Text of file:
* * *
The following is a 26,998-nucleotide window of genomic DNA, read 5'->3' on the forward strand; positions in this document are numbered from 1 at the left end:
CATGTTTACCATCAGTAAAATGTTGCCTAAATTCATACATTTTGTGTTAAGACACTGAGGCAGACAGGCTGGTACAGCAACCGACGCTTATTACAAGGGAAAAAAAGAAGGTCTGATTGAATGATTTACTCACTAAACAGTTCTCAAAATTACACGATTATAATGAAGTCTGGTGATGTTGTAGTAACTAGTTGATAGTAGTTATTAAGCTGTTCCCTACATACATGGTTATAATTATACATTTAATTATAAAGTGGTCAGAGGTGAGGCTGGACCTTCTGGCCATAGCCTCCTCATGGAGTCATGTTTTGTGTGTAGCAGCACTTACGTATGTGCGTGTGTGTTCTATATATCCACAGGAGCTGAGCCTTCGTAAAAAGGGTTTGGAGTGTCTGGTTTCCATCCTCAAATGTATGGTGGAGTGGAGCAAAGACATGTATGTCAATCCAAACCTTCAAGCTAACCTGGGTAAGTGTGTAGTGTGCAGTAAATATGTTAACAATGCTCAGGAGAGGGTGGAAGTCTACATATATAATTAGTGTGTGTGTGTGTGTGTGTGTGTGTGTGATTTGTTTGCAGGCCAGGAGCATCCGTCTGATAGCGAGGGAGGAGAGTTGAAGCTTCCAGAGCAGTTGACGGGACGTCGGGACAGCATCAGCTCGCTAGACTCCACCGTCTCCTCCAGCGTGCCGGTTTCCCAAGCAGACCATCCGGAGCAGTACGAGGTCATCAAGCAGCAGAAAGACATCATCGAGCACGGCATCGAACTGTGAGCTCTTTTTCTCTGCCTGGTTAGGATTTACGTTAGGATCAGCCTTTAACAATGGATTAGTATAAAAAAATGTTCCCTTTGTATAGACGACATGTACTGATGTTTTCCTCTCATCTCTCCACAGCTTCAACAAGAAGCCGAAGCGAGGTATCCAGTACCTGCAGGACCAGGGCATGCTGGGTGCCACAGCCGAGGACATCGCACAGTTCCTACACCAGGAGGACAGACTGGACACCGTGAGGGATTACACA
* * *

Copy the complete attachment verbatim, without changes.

The following is a 26,998-nucleotide window of genomic DNA, read 5'->3' on the forward strand; positions in this document are numbered from 1 at the left end:
CATGTTTACCATCAGTAAAATGTTGCCTAAATTCATACATTTTGTGTTAAGACACTGAGGCAGACAGGCTGGTACAGCAACCGACGCTTATTACAAGGGAAAAAAAGAAGGTCTGATTGAATGATTTACTCACTAAACAGTTCTCAAAATTACACGATTATAATGAAGTCTGGTGATGTTGTAGTAACTAGTTGATAGTAGTTATTAAGCTGTTCCCTACATACATGGTTATAATTATACATTTAATTATAAAGTGGTCAGAGGTGAGGCTGGACCTTCTGGCCATAGCCTCCTCATGGAGTCATGTTTTGTGTGTAGCAGCACTTACGTATGTGCGTGTGTGTTCTATATATCCACAGGAGCTGAGCCTTCGTAAAAAGGGTTTGGAGTGTCTGGTTTCCATCCTCAAATGTATGGTGGAGTGGAGCAAAGACATGTATGTCAATCCAAACCTTCAAGCTAACCTGGGTAAGTGTGTAGTGTGCAGTAAATATGTTAACAATGCTCAGGAGAGGGTGGAAGTCTACATATATAATTAGTGTGTGTGTGTGTGTGTGTGTGTGTGTGATTTGTTTGCAGGCCAGGAGCATCCGTCTGATAGCGAGGGAGGAGAGTTGAAGCTTCCAGAGCAGTTGACGGGACGTCGGGACAGCATCAGCTCGCTAGACTCCACCGTCTCCTCCAGCGTGCCGGTTTCCCAAGCAGACCATCCGGAGCAGTACGAGGTCATCAAGCAGCAGAAAGACATCATCGAGCACGGCATCGAACTGTGAGCTCTTTTTCTCTGCCTGGTTAGGATTTACGTTAGGATCAGCCTTTAACAATGGATTAGTATAAAAAAATGTTCCCTTTGTATAGACGACATGTACTGATGTTTTCCTCTCATCTCTCCACAGCTTCAACAAGAAGCCGAAGCGAGGTATCCAGTACCTGCAGGACCAGGGCATGCTGGGTGCCACAGCCGAGGACATCGCACAGTTCCTACACCAGGAGGACAGACTGGACACCGTGAGGGATTACACA